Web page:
Both Twitter and Snap have reported strong growth, and the latter has said that it was seeing higher rates of App Tracking Transparency opt-in than has been generally reported.

Snap had previously warned that it expected ad revenue to be hit by the feature, which reduces the opportunity to sell higher-priced personalized ads, but two factors meant that the impact was lower than expected …

Twitter growth

Twitter reported user growth using a metric known as mDAU: Monetizable Daily Active Users – in other words, users who see ads. This is a more financially meaningful metric than all DAUs, which include those using ad-blockers or otherwise not exposed to ads.

The company said that mDAU hit 206M people in Q2 of this year, up 11% year-on-year. Twitter said this was due to both product improvement and high interest in current events, many using the service as a primary news source.

Q2 revenue was $1.19B, up 74% over the same quarter last year, and the company turned a $274M loss in Q2 2020 into a $30M profit this year.

Snap growth

Snap reported that its Daily Active Users (DAU) reached 293M, 5% up on the same quarter last year.

The company is still loss-making, but its net loss reduced from $326M to $152M. Revenue, DAUs and average revenue per user were all higher than Wall Street expectations, shares jumping 16% in response.

App Tracking Transparency opt-in

It was reported back in May that App Tracking Transparency opt-in rates were 12% globally, though just 4% in the US. A more recent report suggested instead that it was a surprisingly high 25%.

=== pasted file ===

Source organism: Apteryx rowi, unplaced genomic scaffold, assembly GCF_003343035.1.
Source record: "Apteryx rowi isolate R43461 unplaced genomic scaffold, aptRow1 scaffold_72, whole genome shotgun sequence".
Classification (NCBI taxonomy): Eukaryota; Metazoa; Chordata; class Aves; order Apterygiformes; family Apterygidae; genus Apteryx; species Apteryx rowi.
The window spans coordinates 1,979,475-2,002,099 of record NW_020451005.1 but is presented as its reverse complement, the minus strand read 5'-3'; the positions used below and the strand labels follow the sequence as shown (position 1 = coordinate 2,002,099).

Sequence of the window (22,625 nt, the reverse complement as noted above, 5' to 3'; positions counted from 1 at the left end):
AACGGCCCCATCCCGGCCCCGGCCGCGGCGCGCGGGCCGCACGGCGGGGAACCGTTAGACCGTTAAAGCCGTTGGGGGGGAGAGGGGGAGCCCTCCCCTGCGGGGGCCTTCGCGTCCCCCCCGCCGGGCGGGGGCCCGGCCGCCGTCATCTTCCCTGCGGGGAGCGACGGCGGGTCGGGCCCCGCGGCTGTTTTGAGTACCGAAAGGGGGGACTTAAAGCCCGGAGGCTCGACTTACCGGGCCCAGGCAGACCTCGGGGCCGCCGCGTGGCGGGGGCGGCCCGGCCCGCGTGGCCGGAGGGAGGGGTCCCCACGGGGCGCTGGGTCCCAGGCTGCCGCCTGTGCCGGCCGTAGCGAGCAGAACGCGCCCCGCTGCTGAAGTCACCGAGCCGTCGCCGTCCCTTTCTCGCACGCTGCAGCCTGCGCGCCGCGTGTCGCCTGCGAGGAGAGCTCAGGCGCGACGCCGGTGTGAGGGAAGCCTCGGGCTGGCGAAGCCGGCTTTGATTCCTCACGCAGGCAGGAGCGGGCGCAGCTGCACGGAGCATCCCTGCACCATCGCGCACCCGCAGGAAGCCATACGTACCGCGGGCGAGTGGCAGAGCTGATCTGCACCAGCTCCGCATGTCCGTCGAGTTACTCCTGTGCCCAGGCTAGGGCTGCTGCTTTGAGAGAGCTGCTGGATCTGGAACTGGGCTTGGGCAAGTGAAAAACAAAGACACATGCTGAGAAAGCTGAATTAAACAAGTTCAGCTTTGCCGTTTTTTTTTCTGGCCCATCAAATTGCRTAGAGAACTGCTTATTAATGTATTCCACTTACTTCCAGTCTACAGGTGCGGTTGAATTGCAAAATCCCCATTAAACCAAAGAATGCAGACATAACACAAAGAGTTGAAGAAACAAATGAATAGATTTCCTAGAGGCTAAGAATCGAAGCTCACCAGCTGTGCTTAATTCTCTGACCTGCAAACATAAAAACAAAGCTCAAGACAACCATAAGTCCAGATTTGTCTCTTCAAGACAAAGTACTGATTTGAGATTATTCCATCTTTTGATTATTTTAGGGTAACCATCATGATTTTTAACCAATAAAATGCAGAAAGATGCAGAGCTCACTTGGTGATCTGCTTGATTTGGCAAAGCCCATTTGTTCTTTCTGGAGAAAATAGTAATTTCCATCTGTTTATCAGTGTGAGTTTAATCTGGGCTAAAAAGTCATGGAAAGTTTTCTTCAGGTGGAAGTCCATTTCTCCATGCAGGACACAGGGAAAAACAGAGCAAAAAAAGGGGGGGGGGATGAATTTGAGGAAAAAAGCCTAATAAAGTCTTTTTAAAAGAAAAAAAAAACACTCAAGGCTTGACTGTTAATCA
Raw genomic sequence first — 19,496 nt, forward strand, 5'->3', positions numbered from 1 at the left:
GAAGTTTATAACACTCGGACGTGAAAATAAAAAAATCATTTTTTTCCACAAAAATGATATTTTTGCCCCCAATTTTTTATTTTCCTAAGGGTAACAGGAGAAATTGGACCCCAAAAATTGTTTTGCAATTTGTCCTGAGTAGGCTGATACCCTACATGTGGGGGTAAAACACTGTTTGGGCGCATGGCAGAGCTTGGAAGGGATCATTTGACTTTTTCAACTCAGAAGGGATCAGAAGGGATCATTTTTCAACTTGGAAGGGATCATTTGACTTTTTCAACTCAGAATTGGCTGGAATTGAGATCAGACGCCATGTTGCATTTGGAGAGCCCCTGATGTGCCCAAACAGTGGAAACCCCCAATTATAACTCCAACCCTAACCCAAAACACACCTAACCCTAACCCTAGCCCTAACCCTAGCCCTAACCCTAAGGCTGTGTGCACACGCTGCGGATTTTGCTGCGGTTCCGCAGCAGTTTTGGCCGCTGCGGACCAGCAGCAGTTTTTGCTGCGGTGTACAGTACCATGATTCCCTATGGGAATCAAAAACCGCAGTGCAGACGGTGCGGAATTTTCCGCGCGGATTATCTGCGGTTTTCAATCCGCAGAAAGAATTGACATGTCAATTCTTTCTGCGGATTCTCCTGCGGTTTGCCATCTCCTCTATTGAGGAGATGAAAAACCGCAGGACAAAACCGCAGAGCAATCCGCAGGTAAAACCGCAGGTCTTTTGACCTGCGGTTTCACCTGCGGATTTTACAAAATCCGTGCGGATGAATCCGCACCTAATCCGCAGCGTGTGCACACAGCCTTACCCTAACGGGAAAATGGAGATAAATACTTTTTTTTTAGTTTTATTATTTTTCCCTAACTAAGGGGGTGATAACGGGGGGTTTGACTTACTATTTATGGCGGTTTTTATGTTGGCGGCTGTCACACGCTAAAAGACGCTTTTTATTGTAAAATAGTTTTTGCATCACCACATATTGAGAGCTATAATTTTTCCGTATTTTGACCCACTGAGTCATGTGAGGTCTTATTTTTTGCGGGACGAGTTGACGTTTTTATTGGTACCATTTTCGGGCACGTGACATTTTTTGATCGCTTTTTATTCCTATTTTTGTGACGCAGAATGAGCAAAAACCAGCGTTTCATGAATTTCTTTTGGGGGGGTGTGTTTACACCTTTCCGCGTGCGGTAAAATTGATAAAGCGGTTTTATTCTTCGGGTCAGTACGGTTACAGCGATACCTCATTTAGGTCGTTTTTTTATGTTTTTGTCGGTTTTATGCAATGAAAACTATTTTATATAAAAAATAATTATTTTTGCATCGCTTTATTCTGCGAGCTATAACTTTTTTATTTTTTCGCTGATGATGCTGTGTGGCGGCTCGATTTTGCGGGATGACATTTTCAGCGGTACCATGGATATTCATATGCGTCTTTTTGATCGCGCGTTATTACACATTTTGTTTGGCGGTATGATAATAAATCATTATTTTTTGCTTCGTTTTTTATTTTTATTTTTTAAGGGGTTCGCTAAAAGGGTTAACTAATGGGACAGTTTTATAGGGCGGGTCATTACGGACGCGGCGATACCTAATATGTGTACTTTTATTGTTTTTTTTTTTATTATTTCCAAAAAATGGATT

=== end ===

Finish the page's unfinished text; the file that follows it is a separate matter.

Different apps will see different rates, however, as users decide which companies they trust with their data. Snap said that its own opt-in rates were higher than expected, though the delayed rollout of the feature was another reason that revenue wasn’t hit as badly as the company had feared. CNBC reports.

Snap said the company was not impacted by Apple’s iOS 14.5 privacy changes as it had anticipated that it would be. This was due to the mobile operating system update rolling out later than expected, iOS users being slow to update their devices and Snap observing “higher opt-in rates than we are seeing reported generally across the industry, which we believe is due in part to the trust our community has in our products and our business,” Jeremi Gorman, Snap’s chief business officer, said in her prepared remarks.

“This has given us more time with advertisers to navigate the transition but also means the effects of these changes will come later than we initially expected,” Gorman said.

Photo: Bastian Riccardi/Unsplash

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Ben Lovejoy

Ben Lovejoy is a British technology writer and EU Editor for 9to5Mac. He’s known for his op-eds and diary pieces, exploring his experience of Apple products over time, for a more rounded review. He also writes fiction, with two technothriller novels, a couple of SF shorts and a rom-com!

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